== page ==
In the opinion of the karmīs (fruitive workers), offering the results of karma is called servitorship. But according to Vaiṣṇava ācāryas like Rūpa Gosvāmī, servitorship means constant engagement in some kind of service to the Lord.
In the Skanda Purāṇa it is said that those who are attached to ritualistic activities, the four orders of social life and the four orders of spiritual life, are considered devotees. But when devotees are actually engaged in offering service to the Lord directly, these must be bhāgavatas, or pure devotees. Those who are engaged in fruitive activities, or prescribed duties according to the four orders of social and spiritual life, are not actually pure devotees. But still, because they are offering the result to the Lord, they are accepted as devotees. When one has no such desire, but acts spontaneously out of love of God, such a person must be accepted as a pure devotee. The conditioned souls who have come into contact with the material world are all more or less desirous of lording it over material nature. The system of varṇāśrama and the prescribed duties under this system are so designed that the conditioned soul may enjoy in the material world according to his desire for sense gratification and at the same time gradually become elevated to spiritual understanding. Under these prescribed duties of varṇa and āśrama there are many activities which belong to devotional service in Kṛṣṇa consciousness. Those devotees who are householders accept Vedic ritualistic performances as well as the prescribed duties of devotional service, because both are meant for satisfying Kṛṣṇa. When householder devotees perform some Vedic ritualistic duties, they do so to satisfy Kṛṣṇa. As we have previously discussed, any activity aiming at satisfying the Supreme Personality of Godhead is considered devotional service.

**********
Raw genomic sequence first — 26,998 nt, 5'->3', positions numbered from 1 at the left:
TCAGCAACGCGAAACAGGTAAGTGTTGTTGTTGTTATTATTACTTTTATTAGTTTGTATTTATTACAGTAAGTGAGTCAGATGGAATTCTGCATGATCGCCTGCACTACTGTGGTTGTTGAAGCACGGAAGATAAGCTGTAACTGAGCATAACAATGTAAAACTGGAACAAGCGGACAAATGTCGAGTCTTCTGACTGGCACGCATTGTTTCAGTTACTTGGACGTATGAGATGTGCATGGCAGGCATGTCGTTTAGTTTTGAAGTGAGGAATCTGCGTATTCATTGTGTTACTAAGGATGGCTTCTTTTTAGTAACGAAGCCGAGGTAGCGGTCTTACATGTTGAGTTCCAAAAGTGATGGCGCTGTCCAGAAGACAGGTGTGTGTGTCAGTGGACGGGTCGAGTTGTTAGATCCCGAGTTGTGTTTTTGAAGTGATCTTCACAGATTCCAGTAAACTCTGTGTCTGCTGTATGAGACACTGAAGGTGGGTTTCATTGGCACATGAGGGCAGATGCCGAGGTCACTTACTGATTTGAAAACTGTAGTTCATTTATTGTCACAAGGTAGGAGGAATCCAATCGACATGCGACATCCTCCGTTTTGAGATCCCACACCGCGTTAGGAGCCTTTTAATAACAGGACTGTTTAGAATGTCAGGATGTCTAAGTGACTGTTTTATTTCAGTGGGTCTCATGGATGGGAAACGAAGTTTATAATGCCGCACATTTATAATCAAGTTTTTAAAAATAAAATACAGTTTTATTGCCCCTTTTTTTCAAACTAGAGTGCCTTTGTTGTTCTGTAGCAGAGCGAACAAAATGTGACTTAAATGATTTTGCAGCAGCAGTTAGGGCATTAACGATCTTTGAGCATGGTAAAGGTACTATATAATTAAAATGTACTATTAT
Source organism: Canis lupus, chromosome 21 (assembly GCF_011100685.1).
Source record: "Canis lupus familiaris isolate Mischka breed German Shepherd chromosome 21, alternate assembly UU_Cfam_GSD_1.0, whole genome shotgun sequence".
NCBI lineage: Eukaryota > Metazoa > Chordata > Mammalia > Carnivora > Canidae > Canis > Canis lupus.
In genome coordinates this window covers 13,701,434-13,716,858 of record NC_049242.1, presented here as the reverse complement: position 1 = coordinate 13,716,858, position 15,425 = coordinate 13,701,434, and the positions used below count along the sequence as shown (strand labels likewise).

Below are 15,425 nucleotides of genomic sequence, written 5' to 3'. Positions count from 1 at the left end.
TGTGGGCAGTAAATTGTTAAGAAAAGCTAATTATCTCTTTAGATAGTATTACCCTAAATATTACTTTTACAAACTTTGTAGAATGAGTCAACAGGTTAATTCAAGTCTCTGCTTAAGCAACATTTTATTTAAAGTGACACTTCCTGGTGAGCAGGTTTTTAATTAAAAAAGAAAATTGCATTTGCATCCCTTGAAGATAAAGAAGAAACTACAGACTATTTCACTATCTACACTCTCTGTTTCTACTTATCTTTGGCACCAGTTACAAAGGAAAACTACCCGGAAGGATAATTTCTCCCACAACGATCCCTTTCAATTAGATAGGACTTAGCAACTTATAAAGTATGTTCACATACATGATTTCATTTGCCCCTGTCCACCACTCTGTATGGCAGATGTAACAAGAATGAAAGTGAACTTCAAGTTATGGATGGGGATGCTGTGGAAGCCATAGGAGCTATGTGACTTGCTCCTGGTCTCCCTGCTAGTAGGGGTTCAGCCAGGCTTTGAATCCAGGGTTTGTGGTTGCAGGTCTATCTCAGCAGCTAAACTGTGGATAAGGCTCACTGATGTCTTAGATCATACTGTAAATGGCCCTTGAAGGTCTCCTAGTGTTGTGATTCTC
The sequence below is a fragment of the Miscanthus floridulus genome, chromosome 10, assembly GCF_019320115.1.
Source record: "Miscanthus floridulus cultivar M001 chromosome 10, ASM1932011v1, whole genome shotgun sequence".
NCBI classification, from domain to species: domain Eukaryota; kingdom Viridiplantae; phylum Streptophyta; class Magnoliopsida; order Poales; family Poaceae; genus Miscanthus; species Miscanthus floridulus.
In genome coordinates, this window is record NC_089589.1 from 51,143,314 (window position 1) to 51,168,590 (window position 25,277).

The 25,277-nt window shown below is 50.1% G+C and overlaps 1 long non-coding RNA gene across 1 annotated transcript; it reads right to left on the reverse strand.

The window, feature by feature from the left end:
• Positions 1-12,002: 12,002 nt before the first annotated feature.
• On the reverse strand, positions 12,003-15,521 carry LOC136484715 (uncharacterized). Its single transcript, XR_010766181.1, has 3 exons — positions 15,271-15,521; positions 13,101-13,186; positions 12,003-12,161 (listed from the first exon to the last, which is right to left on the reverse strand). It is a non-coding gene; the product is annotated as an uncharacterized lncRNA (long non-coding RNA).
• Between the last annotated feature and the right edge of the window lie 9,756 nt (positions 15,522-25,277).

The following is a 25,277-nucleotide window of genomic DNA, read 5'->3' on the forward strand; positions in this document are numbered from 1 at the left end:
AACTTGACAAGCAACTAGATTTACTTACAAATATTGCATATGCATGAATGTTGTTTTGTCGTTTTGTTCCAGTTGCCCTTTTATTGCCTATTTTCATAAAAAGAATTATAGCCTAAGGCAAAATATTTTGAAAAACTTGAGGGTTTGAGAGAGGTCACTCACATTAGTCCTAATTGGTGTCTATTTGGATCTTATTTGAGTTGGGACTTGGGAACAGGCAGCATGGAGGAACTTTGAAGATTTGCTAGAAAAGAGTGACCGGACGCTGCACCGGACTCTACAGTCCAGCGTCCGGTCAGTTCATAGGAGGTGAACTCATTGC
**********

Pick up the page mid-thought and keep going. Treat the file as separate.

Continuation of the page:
Śrīla Rūpa Gosvāmī describes one who is fit for becoming engaged in devotional service. He says that persons who are neophytes and who have developed a little love of Godhead are not interested in the activities of sense gratification, in proportion to their devotion. But if there is still some attraction for sense gratifying activities, then the result of such activities should be offered to Kṛṣṇa. This is also called engagement in the service of the Lord, with the Lord as the master and the worker as the servant.
In the Nāradīya Purāṇa there is a statement of how this servitorship is transcendental. It is said there that a person who is constantly engaged in devotional service by his body, mind and words, or even a person who is not practically engaged but is simply desiring to be so, is considered to be liberated.